Michael Mandelbaum and Thomas Friedman know that America is in trouble. There’s the ongoing war on terror that has cost more than $1 trillion and thousands of casualties. There’s the steady reliance on foreign oil that has curbed alternative energy innovation. And there’s an enduring recession that has produced a rising national debt and unemployment rates not seen since Ronald Reagan’s first term.
Mandelbaum, director of the American Foreign Policy Program at the Nitze School of Advanced International Studies, and Friedman, the foreign affairs columnist for the New York Times, explore how all of this came to be in their new book, That Used to Be Us (Farrar, Straus and Giroux, 2011). A polemic written in a breezy tone that’s equal parts policy wonk and a football coach’s tough-love halftime speech, the book specifies four umbrella challenges facing the country: globalization, with its emerging markets and cheaper manufacturing options; steadily evolving information technology that demands a better educated and more flexible work force; large and soaring budget deficits; and rising energy consumption and climate threats. But they take the book’s subtitle, “How America Fell Behind in the World It Invented and How We Can Come Back,” seriously and offer a rebound strategy: Return to the spirit that made the country great in the first place. As they write in the book: “Our problem is us—what we are doing and not doing, how our political system is functioning and not functioning. . . . And our solution is us—the people, the society, and the government that we used to be.”
How we used to be, for the authors, is less of an idealized past than a set of values that built the country, especially during its postwar boom. They believe the achievements of those years resulted from a collective push by the country’s citizens and government. “What we are invoking is a spirit, an attitude,” Mandelbaum says. “And that is something that we experienced in our childhood, but it’s been part of American society and the American ethos for a very long time. It wasn’t just a moment in the 1950s and 1960s.”
Their approach in That Used to Be Us mixes logical cause and effect with a nimble bit of opportune hindsight. For each hot topic, the authors identify the current situation and then wind through the strands of popular culture, economic policy, historical events, scientific research, etc., that were braided together to get here. It’s a history of the present told through the news stories and policy decisions of the recent past.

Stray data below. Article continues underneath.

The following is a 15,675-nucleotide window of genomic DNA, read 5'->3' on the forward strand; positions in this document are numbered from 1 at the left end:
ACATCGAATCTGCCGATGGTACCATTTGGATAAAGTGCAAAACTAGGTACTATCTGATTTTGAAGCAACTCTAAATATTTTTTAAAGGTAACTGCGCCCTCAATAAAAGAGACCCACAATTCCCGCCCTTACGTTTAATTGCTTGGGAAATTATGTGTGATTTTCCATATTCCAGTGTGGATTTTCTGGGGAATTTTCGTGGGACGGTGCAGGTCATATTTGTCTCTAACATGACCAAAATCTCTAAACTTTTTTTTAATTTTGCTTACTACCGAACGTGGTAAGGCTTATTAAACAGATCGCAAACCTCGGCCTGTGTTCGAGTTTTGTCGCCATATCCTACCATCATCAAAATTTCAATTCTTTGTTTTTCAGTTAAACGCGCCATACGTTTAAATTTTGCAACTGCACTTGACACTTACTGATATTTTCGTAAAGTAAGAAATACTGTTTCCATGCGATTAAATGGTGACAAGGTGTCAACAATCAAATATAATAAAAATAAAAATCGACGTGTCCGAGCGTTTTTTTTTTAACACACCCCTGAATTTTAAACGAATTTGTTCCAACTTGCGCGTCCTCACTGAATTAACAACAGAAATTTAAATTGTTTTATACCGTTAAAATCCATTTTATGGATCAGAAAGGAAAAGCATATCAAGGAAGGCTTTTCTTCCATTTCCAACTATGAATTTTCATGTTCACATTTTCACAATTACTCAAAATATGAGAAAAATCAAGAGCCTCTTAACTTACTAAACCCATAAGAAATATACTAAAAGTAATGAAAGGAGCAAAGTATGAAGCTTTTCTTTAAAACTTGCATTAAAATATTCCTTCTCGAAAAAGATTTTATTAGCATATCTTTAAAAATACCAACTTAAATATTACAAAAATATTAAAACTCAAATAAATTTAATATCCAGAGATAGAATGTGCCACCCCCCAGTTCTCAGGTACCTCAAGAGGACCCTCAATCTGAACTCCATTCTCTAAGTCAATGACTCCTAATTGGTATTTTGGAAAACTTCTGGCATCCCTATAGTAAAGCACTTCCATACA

One of their more persuasive arguments is that 1979 was a pivotal year in the country’s energy future. That was the year a popular movie (The China Syndrome) eerily anticipated an actual scare (the Three Mile Island Nuclear Generating Station incident). That was the year oil prices spiked following the religious unrest percolating through the Middle East. That was the year China issued its first-ever business license. That was the year an MIT scientist chaired a study group that determined that the continued burning of fossil fuels would lead to a warmer Earth. Mandelbaum and Friedman argue that these events rippled out to inform and shape the country economically and politically—on its nuclear energy policy, on what the United States is willing to do financially and militarily in pursuit of oil, on its competition with China for global energy resources and the development of sustainable energy technology, on how the country has and hasn’t responded to climate change or pursued alternative energy resources.
The authors don’t believe that the nation can’t recover. “We are suggesting that, in order to meet the challenges of the future, the United States has to go back to its roots,” Mandelbaum says. Those roots—public education, adequate infrastructure, immigration, government-supported research and development, regulating public economic activity—created the political and economic superpower that they say contributed to the fall of communism and the rise of global democracies and free markets. “We believe that this approach is really an integral part of the American character,” Mandelbaum says. “And although it hasn’t been enough in evidence in recent years, we think it still exists, it’s still part of our political DNA.”